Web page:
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Lifelong racing fan manages NASCAR team
CENTRAL CITY, Ky.Terry Shirley doesn't believe he'll
ever get auto racing out of his system.
In love with fast cars since his early teen years, he currently
is the manager and crew chief for the Brewco Motorsports Timberwolf
No. 37 team in the NASCAR Busch Grand National series - the team
that got its first victory April 6 when Jeff Purvis won the
rain-shortened O'Reilly 300 at Texas Motor Speedway.
Before Shirley was old enough to get a driver's license, he
already was "souping up" engines.
"My first car was a '55 Chevy Bel Air - an older model that
needed fixing up," recalled Shirley, now 51.
While waiting to become of age to drive, he overhauled the old
car in the repair garage of his grandfather, Jake Garriott, in
Tampico, Ind. - a small community, outside Seymour, where Shirley
Soon Shirley was driving in events on a dirt track at
"I ran good. I never ran bad," he said. "But it was like with
almost anything else: There were people who could put more money
into their cars than I could. And, money built speed."
He later drove in American Speed Association races in the 1970s
and was a car owner in the 1980s, winning championships on tracks
at Louisville and Whitesville, Ky.
In the early 1990s, he was a crew chief for drivers Dave Marcis
and Wally Dallenbach in the NASCAR Winston Cup Series. Then, in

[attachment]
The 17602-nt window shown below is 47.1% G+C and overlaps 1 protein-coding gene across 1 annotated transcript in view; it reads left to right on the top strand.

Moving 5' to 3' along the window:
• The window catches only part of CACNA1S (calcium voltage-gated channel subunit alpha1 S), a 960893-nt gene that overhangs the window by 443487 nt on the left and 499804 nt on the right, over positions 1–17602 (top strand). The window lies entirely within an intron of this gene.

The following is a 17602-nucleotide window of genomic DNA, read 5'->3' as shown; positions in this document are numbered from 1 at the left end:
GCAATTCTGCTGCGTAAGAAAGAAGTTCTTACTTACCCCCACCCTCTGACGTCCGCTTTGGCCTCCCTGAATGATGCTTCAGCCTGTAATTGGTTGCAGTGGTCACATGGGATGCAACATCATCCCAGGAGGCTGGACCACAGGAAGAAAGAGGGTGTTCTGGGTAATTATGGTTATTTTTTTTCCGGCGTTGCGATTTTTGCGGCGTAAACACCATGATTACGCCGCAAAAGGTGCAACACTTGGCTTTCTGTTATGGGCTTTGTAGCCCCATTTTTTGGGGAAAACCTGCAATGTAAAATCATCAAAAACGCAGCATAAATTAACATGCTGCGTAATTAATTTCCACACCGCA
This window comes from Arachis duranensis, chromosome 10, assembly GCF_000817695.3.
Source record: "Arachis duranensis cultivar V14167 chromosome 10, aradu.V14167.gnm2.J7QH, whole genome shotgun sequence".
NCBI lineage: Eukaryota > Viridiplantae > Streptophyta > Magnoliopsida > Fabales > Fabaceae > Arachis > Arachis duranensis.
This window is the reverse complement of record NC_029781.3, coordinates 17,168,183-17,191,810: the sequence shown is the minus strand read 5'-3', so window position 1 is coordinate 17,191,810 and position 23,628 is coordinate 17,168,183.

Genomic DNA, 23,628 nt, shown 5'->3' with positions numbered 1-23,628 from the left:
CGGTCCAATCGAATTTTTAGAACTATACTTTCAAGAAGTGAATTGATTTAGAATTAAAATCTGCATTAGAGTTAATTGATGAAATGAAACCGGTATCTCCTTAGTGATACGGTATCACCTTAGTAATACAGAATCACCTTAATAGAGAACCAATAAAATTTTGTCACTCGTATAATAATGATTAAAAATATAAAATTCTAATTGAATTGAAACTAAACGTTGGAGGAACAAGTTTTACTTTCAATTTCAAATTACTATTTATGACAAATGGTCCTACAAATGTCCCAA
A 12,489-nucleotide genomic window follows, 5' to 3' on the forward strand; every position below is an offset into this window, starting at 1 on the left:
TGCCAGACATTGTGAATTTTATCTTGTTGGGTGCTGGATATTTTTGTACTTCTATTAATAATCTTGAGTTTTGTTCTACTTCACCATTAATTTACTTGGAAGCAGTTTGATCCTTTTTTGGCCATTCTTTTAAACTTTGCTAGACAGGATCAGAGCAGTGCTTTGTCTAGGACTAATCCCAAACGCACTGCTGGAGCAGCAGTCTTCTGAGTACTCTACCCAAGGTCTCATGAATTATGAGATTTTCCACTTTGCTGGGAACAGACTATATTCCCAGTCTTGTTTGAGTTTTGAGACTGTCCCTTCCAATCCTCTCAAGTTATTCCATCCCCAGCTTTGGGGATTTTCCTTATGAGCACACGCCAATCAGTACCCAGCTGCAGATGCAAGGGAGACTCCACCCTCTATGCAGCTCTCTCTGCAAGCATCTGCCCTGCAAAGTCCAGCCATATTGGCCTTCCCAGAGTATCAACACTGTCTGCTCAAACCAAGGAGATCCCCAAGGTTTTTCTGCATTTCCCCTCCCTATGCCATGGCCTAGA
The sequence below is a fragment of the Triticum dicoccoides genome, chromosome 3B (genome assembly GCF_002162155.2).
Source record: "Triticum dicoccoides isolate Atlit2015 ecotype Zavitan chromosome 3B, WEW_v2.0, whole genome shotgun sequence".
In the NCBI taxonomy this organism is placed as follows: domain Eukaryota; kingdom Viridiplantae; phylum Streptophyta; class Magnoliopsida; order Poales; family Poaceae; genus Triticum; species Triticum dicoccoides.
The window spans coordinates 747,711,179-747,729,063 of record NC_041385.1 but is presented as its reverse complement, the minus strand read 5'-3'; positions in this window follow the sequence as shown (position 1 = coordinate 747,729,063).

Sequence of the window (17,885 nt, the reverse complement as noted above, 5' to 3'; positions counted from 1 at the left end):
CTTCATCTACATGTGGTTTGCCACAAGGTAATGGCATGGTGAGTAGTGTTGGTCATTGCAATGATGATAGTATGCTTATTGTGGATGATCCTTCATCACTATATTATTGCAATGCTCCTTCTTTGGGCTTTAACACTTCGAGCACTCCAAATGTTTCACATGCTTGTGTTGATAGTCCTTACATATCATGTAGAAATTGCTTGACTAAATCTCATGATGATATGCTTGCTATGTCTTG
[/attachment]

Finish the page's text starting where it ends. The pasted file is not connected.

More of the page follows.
1998, he joined Brewco, three years after the Central City company
ran its first NASCAR Busch Series race.
"In my more than 30 years in racing I've built everything
imaginable," Shirley said. "The cars nowadays are easier to put
together because of more availability of equipment."
In his work both in the Brewco plant, which produces Chevy Monte
Carlo and Pontiac Grand Prix stock cars for the Busch series, and
in track pits across the nation, Shirley stays atop the internal
workings of the vehicles.
He said he must fully understand every aspect of the cars and
know exactly how to get the most out of the engines. The know-how
especially pays off when something happens in a motor during a
"We then need to know quickly what the problem is and get it
fixed," he said. "Sometimes parts and pieces break and it can be
catastrophic. We had some problems early on in motors last year and
that pretty much puts you out. It hurt us for the whole season."
He is hoping for a better season this year, and got a good boost
on April 6.
Shirley and a crew of about eight, including spotters and
mechanics, generally charter an airplane for weekly races. He's
usually out of town from early Thursday to late Saturday 43 weeks
of the year - covering 34 races, seven test dates and two or three
wind-tunnel dates. A prime Timberwolf car and a backup car are
taken to the tracks in transporters, which also are built at
"The whole thing would be kind of fun if it didn't take so much
time away from our families," he said.
Jeff Purvis, the Timberwolf driver and a member of the Dirt
Racing Hall of Fame, lives in Clarksville, Tenn., and meets the
crew at the tracks. He occasionally visits the Brewco plant to
observe process and techniques.
Jamie McMurray, a former go-cart champion and NASCAR Craftsman
Truck Racing Series competitor, currently drives for Brewco's
Williams Travel Centers No. 27 team, managed by Jason Ratcliff.
McMurray drops by the plant more often, since he lives in Central
"Both Jeff and Jamie know what we're doing and what effect
there might be on the cars," Shirley said. "They are involved but
they don't need to be at the plant every day."
On the tracks there is constant communication between Shirley
and Purvis, and between McMurray and Ratcliff, via headphones.
"We try to gauge when to decide to pit, after, say, 20 laps or
after 50 laps, for fuel, tire changes and other adjustments,"
Shirley said. "You try to get the cars as good as you can and
adjust them all race long.